I have served on the board of Transport for London including during the attempt to impose a Public-Private Partnership on the tube. So I know just how important it is for the decisions that matter to be taken at the right local level.
We have moved away from the old centralising, top down, target driven culture.
The mistaken assumption was that Whitehall always knew what was best. That targets were good because they made councils focus on what central government wanted.
When the whole point of local democracy is you to know what your local people want and need and for you to be working together with your neighbours, other public bodies and private enterprise to deliver it.
Because the evidence is increasingly clear that countries where more power rests with local areas, see faster, broader based growth. That’s why we want to see local government have the power to take more of the decisions that will improve transport.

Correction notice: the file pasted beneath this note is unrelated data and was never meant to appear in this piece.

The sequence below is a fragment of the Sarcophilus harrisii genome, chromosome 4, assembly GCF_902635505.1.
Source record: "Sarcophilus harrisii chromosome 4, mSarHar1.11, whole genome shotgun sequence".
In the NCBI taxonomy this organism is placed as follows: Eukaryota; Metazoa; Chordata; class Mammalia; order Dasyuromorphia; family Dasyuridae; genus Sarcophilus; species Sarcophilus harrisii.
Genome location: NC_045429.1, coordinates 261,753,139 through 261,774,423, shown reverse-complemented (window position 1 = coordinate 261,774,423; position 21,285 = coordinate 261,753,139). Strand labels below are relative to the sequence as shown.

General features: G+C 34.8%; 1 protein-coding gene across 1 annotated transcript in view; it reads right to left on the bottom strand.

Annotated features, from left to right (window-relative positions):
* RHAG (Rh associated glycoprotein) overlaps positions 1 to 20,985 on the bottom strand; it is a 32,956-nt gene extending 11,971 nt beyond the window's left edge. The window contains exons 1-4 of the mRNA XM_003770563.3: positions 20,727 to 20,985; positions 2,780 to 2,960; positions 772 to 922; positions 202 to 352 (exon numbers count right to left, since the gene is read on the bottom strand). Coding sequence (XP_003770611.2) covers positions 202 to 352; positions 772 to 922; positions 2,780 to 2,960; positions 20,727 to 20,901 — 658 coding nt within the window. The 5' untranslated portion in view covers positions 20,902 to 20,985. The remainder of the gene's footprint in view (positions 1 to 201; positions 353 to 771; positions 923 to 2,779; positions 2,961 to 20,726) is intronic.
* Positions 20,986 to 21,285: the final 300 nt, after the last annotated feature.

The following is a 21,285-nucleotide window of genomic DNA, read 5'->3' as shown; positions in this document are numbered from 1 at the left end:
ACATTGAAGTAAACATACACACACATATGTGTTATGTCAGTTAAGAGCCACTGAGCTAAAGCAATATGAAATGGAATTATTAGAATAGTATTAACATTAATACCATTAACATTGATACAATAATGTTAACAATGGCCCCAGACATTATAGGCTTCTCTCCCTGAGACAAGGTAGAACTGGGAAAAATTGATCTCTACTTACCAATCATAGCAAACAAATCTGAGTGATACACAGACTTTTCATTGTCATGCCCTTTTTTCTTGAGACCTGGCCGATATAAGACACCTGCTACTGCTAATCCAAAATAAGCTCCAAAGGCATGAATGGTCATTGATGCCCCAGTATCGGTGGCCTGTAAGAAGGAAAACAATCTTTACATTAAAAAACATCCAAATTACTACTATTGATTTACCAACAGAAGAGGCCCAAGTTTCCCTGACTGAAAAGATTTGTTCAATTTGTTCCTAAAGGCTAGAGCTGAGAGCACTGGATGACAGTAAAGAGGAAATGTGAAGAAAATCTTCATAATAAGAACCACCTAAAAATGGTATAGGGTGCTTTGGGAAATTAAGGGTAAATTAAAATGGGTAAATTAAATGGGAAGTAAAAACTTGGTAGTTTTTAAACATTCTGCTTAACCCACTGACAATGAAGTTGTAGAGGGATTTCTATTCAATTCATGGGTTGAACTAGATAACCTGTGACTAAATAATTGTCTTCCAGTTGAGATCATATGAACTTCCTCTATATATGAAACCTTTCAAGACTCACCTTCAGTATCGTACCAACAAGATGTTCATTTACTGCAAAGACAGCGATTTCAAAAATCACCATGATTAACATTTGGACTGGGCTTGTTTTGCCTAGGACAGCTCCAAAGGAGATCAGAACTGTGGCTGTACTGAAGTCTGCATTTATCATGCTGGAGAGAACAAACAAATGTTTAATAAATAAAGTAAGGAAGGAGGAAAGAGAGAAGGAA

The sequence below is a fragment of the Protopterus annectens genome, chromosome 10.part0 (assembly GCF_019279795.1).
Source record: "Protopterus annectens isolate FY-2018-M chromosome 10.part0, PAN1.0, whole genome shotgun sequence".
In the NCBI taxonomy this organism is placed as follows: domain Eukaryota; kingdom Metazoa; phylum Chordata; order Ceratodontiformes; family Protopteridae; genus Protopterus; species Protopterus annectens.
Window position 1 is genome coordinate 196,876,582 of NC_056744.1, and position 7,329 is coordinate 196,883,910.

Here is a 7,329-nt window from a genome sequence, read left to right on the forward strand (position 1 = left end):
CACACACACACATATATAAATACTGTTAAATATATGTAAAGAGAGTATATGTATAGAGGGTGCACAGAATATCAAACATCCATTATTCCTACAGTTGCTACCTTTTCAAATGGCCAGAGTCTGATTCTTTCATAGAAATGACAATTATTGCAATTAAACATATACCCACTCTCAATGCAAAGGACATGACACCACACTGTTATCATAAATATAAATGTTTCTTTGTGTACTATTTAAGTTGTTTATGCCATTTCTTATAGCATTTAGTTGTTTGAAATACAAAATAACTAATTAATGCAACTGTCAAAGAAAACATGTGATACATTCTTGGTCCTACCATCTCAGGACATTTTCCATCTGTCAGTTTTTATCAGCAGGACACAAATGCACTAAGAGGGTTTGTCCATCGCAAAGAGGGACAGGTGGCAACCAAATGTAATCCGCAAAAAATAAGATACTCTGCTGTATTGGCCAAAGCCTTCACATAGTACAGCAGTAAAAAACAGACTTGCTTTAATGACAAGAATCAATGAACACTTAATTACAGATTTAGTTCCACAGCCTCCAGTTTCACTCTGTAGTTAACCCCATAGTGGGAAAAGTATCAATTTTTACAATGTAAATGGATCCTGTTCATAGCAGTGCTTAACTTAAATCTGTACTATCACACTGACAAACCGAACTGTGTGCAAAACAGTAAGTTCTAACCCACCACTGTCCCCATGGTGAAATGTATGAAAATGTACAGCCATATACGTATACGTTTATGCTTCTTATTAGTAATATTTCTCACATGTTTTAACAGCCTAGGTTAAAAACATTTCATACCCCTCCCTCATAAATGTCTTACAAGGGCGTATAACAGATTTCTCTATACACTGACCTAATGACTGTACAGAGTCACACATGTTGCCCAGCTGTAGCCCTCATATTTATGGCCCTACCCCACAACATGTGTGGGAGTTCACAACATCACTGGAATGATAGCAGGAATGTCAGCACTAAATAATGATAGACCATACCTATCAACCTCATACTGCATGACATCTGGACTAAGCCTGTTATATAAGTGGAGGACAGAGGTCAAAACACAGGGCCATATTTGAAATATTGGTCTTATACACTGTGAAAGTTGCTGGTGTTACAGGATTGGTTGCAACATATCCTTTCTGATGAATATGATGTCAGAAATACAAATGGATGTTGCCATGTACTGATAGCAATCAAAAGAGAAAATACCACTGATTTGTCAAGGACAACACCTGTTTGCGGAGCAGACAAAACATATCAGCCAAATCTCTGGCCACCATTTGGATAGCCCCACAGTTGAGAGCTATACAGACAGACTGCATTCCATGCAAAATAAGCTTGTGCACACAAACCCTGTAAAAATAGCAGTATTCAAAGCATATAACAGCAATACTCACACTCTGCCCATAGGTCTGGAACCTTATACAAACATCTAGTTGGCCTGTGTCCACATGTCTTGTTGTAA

I’d like to mention 3 areas where we’ve been trying to help this happen.
Providing an effective transport network means working in partnership across different local authorities. For example, people need bus routes that reach from rural and suburban councils into city centres and they want smart tickets that operate on different networks and different modes of transport.
Take Norfolk for example. As part of an exciting pilot with my department, the county council has made sure that every bus run by every operator can accept their new smart card. Passengers in the county will soon be able to get the benefits of smart and integrated ticketing in both rural and urban areas. And this allows those operators with just a handful of vehicles who couldn’t afford the costs of setting up their own scheme to compete with the major players.